(Think that you can't rent movies at Netflix that contain legitimately explicit sexuality? Think again, my frustrated friend! In this special essay series, I look at a total of thirty mainstream films made over the last forty years, all of which contain scenes of such actual graphic sex acts as fellatio and penetration, reviewing them not in only in terms of the movie's quality itself but also the amount of sex it portrays, and whether this sex is any fun or not to actually watch. For more about how these movies were chosen, as well as the full list of all thirty titles, you can click here; and don't forget, these reviews are also mixed into the master list of all movies reviewed here, over at CCLaP's main movie page.)
The story in a nutshell: 2004's A Hole in My Heart by respected Swedish director Lukas Moodysson sees the normally mainstream filmmaker taking a profound turn not only to the darker but more abstract: this is in fact a nearly plotless two-hour look at a literal living hell, a squalid public-housing apartment somewhere in Stockholm occupied by a middle-aged sociopath who makes amateur online gonzo hate-porn for a living, his abusive male star with an obvious deathwish, his complete trainwreck of a female star, and his horrified teenage son, who futilely tries to block out the proceedings by spending all his time in his room, blasting death-metal in his iPod, the entire thing filmed by Moodysson with the same cheap consumer video equipment that an actual amateur gonzo pornographer would really use in such a situation. The entire thing, then, essentially serves as a locked-room psychological drama (in that we literally never leave this apartment over the course of the film), with Moodysson examining the multiple dysfunctional relationships that exist between these characters, even as he dutifully records the actual acts of human degradation they commit on each other, in the name of producing another of their lucractive online commercial videos.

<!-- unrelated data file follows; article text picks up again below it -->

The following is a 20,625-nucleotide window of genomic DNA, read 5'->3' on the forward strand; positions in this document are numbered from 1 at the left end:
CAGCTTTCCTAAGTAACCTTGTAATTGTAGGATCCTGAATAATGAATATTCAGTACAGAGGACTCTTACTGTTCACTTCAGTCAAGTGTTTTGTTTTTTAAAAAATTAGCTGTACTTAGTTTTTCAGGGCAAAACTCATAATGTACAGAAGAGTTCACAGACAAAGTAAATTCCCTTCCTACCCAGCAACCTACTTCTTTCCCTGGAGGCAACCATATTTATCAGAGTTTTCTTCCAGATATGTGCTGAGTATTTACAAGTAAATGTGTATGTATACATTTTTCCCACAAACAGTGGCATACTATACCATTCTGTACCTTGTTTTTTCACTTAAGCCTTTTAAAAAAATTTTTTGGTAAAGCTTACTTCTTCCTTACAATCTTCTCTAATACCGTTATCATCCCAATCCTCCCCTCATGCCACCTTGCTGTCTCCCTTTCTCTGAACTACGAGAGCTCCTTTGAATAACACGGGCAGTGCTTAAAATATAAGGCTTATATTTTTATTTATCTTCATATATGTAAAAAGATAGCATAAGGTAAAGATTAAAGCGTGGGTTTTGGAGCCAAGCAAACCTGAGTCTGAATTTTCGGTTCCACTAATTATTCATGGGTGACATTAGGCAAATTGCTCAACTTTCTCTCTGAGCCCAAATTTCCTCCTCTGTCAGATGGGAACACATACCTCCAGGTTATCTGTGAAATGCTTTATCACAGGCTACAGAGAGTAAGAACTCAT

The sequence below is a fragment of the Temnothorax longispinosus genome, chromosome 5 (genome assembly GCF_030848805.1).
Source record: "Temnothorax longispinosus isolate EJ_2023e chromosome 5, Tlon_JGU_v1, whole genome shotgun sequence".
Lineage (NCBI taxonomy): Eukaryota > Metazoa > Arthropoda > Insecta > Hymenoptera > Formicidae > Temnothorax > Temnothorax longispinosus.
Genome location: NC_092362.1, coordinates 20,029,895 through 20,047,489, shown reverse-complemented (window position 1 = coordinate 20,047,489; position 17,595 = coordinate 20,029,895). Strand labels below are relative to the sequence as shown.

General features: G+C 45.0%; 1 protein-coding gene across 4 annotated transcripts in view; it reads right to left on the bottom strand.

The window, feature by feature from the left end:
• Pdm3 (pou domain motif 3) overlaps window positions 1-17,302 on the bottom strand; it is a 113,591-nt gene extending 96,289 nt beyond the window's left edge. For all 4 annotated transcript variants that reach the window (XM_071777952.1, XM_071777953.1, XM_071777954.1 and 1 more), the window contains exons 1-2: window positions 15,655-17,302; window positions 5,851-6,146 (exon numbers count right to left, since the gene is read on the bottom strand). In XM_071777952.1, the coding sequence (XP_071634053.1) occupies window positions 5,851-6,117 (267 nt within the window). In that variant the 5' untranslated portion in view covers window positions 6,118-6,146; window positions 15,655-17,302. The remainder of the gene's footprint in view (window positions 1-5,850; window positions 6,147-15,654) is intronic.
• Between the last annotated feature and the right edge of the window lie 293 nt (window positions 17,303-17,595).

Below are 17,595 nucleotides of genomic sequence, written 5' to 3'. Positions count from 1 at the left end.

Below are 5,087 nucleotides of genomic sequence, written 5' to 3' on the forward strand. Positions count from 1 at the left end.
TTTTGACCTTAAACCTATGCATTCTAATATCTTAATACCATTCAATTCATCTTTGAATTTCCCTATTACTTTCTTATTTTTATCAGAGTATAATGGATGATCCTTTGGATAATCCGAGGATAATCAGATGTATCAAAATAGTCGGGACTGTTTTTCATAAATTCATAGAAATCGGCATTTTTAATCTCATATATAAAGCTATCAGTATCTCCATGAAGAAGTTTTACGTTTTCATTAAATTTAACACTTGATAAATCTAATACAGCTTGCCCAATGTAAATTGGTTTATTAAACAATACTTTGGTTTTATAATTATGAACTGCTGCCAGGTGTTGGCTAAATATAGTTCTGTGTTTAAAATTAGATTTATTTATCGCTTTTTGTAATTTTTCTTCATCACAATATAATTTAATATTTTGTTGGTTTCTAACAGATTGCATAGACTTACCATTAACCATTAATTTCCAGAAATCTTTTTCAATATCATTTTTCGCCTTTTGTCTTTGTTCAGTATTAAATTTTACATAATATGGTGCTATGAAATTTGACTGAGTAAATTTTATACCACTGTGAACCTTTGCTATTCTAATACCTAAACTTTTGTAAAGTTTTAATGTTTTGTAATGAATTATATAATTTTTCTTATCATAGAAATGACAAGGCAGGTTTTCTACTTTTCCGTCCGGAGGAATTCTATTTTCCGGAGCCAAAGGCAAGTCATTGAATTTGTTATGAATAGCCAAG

What I thought: Oh, Lukas, who was it? Who broke your heart so badly that you would literally abandon a promising career in indie film (his most famous film up to that point had been 2000's touchy-feely Together, concerning the ups and downs of a hippie commune in the '70s, which had garnered tremendous praise in the US), to instead make this utterly pointless exercise in human cruelty, an ugly film both in look and tone that literally revels in the kinds of psychological and physical torture that people are capable of inflicting on other people? Because really, how else to explain this incomprehensible trainwreck from a former darling of Cannes, a cheap and meandering experiment that looks literally like something made by a bored film-school undergraduate? Full of the kinds of toneless, existentialist dialogue that Americans cite to make fun of European movies, when of course it's not randomly cutting to actual graphic footage of vaginal reconstruction surgery to the screeching of Scandinavian death-metal, this is literally the definition of audience-despising self-indulgent tripe masquerading as "challenging cinema," and every person involved in this hateful piece of navel-gazing should be ashamed of themselves for not doing more to talk Moodysson out of making this in the first place, or at the very least trying to get him laid during pre-production so he'd be in a little better of a mood during the actual filming.
What makes it an explicit movie? Ironically, except for a copious amount of nudity, there is almost nothing else in this movie to warrant an NC-17 rating; just like a Hollywood softcore film, its notorious sex scenes have been carefully edited so that you almost never see anything out-and-out explicit, even more ironic when you consider how much controversy these scenes caused in Moodysson's native Sweden. Oh, and did I mention the random inclusion of actual graphic footage of vaginal reconstruction surgery?
Is the sex actually fun to watch? Ahem. DID I MENTION THE RANDOM INCLUSION OF ACTUAL GRAPHIC FOOTAGE OF VAGINAL RECONSTRUCTION SURGERY? This entire movie from its first moment to its last, in fact, is pretty much the diametric opposite of "fun to watch," and believe me when I say that I too would've turned it off after a mere ten minutes or so if I hadn't specially been watching it for this specific essay series. (And even with that, I still strongly contemplated dropping it from this essay series altogether.) A Hole in My Heart is essentially Moodysson's giant "F-CK YOU" to the human race, and by all accounts his career as a filmmaker still hasn't recovered from the experience, even half a decade later. (His latest, 2009's Mammoth, got booed at nearly every film festival where it ran.) For the love of all that is holy and good, avoid this literal torture porn at all costs.
Worth your time? No! No no no!